Do you get a Winter break?
A lot of us do. Schools are closed, which means teachers are off. Every place I’ve worked in my professional career has been closed on Christmas Eve, Christmas Day, New Year’s Eve, and New Year’s Day. Retail, restaurants, and hospitals never close, but for many of us, if we save a few vacation days, we can take off for a week or more.
What are you going to do on your Winter break?
Most of us have family obligations of one sort or another. Even if we don’t, or if they’re brief, there’s a tendency to spend our free time doing the same things we do on weekends or evenings or whenever it is we’re not working.
Adults in our society have very little truly free time. So when we find ourselves with a few days, let’s make the most of them.
These are six things I like to do on my Winter break.
1. Review the passing year
I started writing year-end reviews my first full year after college. I was used to getting grades on a regular basis that told me how I was doing. Without that feedback I felt like I wasn’t accomplishing anything, that I was drifting aimlessly.
My format hasn’t changed much over the years. I look back at my journal and my calendars and make a list of all the significant things that happened. Most months have two or three entries, but some have five or six and some have none.
I assess how I did in key areas. For me, those are physical health, mental health, professional, financial, social, and spiritual. I look back at the goals I set and see how well I accomplished them. I summarize major successes, major failures, and the year as a whole. And then I give the whole year a letter grade, A to F.
The year-end reviews help me recognize what I’ve done well, and they keep me from forgetting about the areas where I really want to do better.
2. Set goals for next year
Once you see how you did this year, it’s time to think about what you want to do next year.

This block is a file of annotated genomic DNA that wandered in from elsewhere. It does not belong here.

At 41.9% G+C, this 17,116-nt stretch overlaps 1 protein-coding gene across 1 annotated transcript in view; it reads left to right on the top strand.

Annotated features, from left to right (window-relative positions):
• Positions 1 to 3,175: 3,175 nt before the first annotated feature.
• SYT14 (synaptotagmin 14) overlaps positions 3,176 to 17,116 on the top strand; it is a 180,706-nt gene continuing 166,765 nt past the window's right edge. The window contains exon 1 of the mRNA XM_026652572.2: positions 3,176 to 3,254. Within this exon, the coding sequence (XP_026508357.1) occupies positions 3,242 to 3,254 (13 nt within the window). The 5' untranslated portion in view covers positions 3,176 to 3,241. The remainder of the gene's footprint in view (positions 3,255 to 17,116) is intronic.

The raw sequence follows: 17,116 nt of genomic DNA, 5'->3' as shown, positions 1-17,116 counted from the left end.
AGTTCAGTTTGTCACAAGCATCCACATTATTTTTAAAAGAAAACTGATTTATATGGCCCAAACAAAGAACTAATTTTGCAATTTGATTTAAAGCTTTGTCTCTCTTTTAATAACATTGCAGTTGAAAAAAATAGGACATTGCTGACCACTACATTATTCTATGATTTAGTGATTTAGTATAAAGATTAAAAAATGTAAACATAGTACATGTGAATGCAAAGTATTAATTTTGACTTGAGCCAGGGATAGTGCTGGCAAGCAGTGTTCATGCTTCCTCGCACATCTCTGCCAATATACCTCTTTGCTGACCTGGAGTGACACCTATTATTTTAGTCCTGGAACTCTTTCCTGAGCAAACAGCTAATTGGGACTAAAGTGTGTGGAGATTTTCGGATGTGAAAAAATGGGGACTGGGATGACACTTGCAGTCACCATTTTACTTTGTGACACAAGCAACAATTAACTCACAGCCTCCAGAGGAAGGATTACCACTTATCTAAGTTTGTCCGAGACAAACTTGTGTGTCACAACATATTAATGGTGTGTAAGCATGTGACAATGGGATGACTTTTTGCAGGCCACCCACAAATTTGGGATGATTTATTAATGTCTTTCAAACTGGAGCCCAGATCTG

One of the reasons abandoned New Year’s resolutions are a cliché is that so many people set goals based on what they think they’re supposed to want, rather than what they actually want. Or they set goals for things they want without considering that they don’t want to do what it takes to get them.
My best goals have been specific as to the desired outcome but flexible as to how they happen, and they’ve been something I really wanted.
Last year I wrote Target Selection: The Key To Effective Magic. The process we use to determine the most appropriate magical targets works just as well when trying to set mundane goals.
3. Go some place new
One of the biggest advantages of a few days off is the ability to do something you don’t ordinarily do. Getting out of a rut in one part of your life brings benefits to other parts as well, and there’s nothing as good for getting out of a rut than travel.
Let’s be honest – travel can be expensive. But you don’t have to fly to London or drive to the Florida Keys to get the benefits of going some place new. Spend a couple days in a state park. Rent an Air B&B in a town an hour away. If overnight travel isn’t possible, make a day trip to a city park, or visit a museum you haven’t seen yet.